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EchelonBrk last won the day on June 3

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  1. EchelonBrk

    I'm new.

    Hello 420 and welcome to GameNader! You can review our Forum Rules here, and if you have any questions feel free to message me as I'd be more than happy to assist you! Have fun!
  2. ..... Awimba We Donkimba We ....
  3. Do note everyone, that our Forum Rules regarding the Raffles and Giveaways have been updated, so please go over them if you haven't already. During our last Raffle some users posted generic and non-engaging posts in order to reach the required post count to enter the raffle - an action which is strictly forbidden! The Raffle rules clearly state that posts need to be of HIGH QUALITY, so posting five word replies in order to pass the required threshold will not be tolerated anymore and will lead to disqualification from the raffle, moderation of you future posts and/or forum ban. Have fun everyone and good luck!
  4. .... falling from his donkey.... (just post the four words, it'll get long if everyone copy pastes everything written above)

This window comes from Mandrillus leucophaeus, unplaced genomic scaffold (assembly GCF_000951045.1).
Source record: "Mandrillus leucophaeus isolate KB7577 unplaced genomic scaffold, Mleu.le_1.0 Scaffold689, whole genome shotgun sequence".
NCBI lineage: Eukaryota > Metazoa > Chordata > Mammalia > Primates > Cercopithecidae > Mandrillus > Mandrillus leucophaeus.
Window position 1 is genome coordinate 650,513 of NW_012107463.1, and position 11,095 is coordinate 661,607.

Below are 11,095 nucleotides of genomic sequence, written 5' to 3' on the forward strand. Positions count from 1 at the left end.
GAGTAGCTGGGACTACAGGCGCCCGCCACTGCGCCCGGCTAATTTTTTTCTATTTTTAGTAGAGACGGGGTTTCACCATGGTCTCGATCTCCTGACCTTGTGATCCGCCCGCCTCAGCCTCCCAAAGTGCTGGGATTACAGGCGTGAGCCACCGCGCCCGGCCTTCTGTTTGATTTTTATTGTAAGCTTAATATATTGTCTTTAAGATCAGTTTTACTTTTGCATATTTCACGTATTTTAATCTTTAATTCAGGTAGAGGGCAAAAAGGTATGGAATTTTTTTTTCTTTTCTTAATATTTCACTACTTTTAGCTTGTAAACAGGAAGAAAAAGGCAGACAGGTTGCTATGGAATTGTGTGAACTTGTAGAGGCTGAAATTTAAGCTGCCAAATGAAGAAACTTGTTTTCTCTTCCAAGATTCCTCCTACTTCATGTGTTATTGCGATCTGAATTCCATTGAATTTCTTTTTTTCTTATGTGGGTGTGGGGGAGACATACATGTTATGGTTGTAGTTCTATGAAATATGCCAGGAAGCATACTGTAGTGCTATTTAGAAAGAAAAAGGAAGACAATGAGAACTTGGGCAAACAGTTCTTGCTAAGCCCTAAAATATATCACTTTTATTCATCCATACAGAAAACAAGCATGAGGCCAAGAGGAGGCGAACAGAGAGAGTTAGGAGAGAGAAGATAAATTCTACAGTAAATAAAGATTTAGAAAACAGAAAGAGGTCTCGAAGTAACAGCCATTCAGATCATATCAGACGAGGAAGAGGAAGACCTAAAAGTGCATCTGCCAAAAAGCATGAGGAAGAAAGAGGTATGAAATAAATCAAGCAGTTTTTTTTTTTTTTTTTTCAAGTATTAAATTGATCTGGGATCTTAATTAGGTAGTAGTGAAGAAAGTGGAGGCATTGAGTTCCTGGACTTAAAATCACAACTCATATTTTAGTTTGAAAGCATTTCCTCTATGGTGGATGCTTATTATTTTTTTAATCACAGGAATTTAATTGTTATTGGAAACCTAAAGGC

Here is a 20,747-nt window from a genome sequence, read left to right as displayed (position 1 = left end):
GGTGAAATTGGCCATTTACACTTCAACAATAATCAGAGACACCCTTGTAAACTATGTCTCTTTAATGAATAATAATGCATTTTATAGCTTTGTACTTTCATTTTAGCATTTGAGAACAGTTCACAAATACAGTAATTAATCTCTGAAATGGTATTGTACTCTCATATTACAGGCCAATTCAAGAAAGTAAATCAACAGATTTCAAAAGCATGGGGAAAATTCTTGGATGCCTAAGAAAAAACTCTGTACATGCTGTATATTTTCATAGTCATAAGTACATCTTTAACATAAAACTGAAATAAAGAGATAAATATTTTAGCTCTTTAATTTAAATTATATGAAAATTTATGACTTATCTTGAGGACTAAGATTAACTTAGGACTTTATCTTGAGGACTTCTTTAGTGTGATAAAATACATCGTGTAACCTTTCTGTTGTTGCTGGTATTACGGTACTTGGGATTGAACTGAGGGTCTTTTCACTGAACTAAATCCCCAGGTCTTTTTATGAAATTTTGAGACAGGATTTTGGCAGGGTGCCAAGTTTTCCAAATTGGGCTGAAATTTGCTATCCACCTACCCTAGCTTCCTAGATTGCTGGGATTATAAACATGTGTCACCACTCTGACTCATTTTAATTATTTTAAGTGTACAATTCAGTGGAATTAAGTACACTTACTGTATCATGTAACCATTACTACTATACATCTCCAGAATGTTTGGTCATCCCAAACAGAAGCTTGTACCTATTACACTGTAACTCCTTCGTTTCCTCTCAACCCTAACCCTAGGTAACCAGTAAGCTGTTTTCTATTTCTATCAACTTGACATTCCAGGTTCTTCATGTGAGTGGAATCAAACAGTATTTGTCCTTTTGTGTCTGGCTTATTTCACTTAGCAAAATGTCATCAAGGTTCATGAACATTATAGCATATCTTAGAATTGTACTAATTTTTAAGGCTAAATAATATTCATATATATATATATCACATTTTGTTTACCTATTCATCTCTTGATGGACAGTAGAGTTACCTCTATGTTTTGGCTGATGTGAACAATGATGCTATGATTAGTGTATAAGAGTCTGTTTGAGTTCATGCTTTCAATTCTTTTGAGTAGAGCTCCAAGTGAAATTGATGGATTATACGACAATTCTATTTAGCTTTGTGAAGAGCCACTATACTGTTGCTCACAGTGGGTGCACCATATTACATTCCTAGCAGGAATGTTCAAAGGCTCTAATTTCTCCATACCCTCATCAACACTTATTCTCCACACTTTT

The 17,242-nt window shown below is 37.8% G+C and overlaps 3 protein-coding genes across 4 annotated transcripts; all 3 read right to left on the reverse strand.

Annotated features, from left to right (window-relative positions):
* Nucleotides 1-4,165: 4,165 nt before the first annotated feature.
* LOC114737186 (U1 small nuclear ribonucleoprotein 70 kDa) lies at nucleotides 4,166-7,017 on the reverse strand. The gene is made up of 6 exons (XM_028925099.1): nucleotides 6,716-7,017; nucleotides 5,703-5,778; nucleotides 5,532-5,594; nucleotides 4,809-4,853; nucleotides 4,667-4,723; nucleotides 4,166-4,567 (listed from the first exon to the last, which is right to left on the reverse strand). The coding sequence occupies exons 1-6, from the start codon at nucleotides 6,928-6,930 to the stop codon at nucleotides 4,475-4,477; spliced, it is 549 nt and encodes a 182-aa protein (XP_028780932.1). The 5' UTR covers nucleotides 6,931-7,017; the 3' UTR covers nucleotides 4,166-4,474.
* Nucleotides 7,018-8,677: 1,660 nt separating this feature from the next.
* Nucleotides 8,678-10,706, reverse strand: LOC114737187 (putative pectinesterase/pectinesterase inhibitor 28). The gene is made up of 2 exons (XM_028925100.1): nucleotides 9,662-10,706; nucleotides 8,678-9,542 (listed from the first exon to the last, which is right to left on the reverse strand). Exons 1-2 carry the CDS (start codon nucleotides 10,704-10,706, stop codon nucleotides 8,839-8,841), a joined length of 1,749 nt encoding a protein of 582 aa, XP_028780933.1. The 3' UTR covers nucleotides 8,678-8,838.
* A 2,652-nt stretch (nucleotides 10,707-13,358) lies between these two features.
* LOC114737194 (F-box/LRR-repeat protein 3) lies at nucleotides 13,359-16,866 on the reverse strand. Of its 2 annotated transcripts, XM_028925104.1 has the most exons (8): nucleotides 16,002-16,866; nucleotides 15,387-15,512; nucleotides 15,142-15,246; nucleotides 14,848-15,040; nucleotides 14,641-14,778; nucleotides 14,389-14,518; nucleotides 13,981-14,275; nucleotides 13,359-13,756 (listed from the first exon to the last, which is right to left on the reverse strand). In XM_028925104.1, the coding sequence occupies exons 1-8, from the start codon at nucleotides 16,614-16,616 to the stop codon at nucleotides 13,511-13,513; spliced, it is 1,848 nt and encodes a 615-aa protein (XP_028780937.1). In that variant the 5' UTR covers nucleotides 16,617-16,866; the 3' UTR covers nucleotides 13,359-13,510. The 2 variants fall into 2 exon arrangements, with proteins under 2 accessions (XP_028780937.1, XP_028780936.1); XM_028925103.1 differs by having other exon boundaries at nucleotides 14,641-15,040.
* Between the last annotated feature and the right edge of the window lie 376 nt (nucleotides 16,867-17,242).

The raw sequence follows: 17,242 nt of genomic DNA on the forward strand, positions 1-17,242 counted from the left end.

5. The horror game market is becoming oversaturated with games that offer cheap and unimaginative scares. The lack of creativity and innovations by the developers resulted in most modern horror titles heavily relaying on jumpscares and music spikes in order to startle the players, rather than on scenarios and environments that evoke dread and fear. As a big fan of horror games, I believe that there are certain requirements that every horror game needs to fulfill in order to earn the epitome of being scary. First, the game needs to be set in an environment that is going to make you feel lonely and unprotected. Being isolated from the rest of the world and knowing that help is far away, makes the player vulnerable and more observant to things around him which drastically adds to the game’s immersion. Second, the main character needs to be at a great disadvantage against whatever is out there. Having an experienced and trained soldier in the main role can be fun, but it is much scarier being a ordinary folk stuck in a extraordinary scenario. This kind of concept brings the protagonist closer to the regular players, testing their resolve and ingenuity throughout the gameplay. Besides that, knowing that you are weaker than your opponent prevents you from going in guns blazing, making every encounter intense and more difficult. Third, the storyline has to be non-existing or make absolutely no sense in the beginning. Antoine De Saint-Exupery said ''Only the unknown frightens men'', so being kept in the dark and not knowing who you are, how you got there or what’s ahead of you makes you theorize what is actually happening, thus creating a more engaging and suspenseful gameplay. As many modern horror games simply ignore these and enforce loud music and scary faces appearing in a split second, I was pleasantly surprised when few days ago I came across Beware, a demo of an upcoming indie game that managed to quickly meet all the requirements from above. Beware is a very unique game and can be considered a pioneer of a new genre - horror driving simulators. It is being singlehandedly developed by Ondrej Svadlena, and is currently running on the Unity engine, with car physics and movement being based on the CarX engine. Beware is very early in development, so do not let the main menu looks putt you off. As mentioned above, Beware is a game about driving and exploration of an abandoned Soviet camping grounds, the nearby forest and the surrounding countryside. The players are not given any backstory and no indication of who they are or what they are doing there, so unless you go over the readme file you get with the download, you won’t even know that there is a hidden mission that needs to be discovered by using ''logical thinking and intuition''. The game starts out on the camping grounds, with players put in the role of a driver whose car is in between a dozen of abandoned RVs. The foggy weather combined with the silence of the night and lack of any street lightening make the atmosphere very eerie, and turning on the car’s headlights doesn’t do much except show that the road ahead is muddy, slippery and filled with potholes. From that point on players are free to go wherever they please, but expect the ride to be a bumpy one due to the condition of the roads, with frequent instances of getting stuck in the mud, crashing and skidding even when driving on asphalt. Abandoned RVs, ruined store and one of the roads in the starting area. I do not want to spoil too much, but soon after the beginning of the game, there is a good chance that your car might be spotted, resulting in a pursuit between you and four gentlemen with wobbly heads. The pursuing car will be faster and have much better traction than your old tin can, and the driver will be aggressive and constantly try to run you off the road. As such, players would need to turn off their headlights and use skillful maneuvering and side roads in hopes of escaping. If you fail and your car gets boxed in or stuck in the mud, the pale-faced-head-shaking-oversized gentleman are going to leave their car, point their flashlights at your mirrors blinding you completely and break into your car, following which a black screen will simply say ''Death''. If you do manage to escape your pursuers, you can keep on exploring in hopes of finding the hidden mission. I downloaded Beware two days ago, so I still haven’t discovered everything, but so far, I came across an abandoned town that is littered with trash and broken cars, a factory (or at least I think it is) that is surrounded by huge platforms that look like offshore oil rigs and the most interesting discovery, a lone creepy looking babushka that flagged me down in the middle of the woods. She did, however, start running away as soon as I stopped, so I believe she is a part of the hidden mission, but my attempts to follow her have so far been unsuccessful as I kept getting stuck in the mud and losing her. I am not giving up on her though, and will continue my search again as I am very interested as to where she might lead me. Unknown figure in the window, ensuing chase and the close up of the wobbly head gents. From everything described above, Beware is definitely on a path of becoming an excellent horror game. It clearly satisfies all my personal horror requirements as it is set in Russian forest at night with no help in sight, there is no backstory and no indication of what is happening, and your character is at great disadvantage as he has to drive down the slippery roads in a car with the worst traction in history, while your enemies drive a Lada with suspension and control of a Mercedes McLaren. Bad roads and controls make every chase nerve breaking and tense, while exploration of foggy forests and abandoned towns is bone chilling and eerie. As such, Beware is a perfect example that sudden spikes in music volume and appearance of scary faces is not needed to make a game scary, but that unsettling environment and a scenario which resembles real life and in which all of us can find ourselves is more than enough. Beware has some hiccups of course, but it wouldn’t be fair to go into those, as this only a free demo and the game is being developed by only one person (for which Ondrej gets all the kudos in the world). Worthy of note is that the game looks excellent on the Unity engine and that the light and glare effects are some of the best ever. Besides that, there are is also some wonderful piano scores which were composed specifically for this game, and which greatly enhances the in-game chases and the encounters. Overall, Beware is must try for any horror fans. If fully developed, it has a great potential to become an excellent horror game and maybe even a pioneer of a new horror genre. Beware demo can be downloaded here, and if you have some money laying around you can also support its further development by visiting author’s Patreon page. Bonus picture of the lost babushka: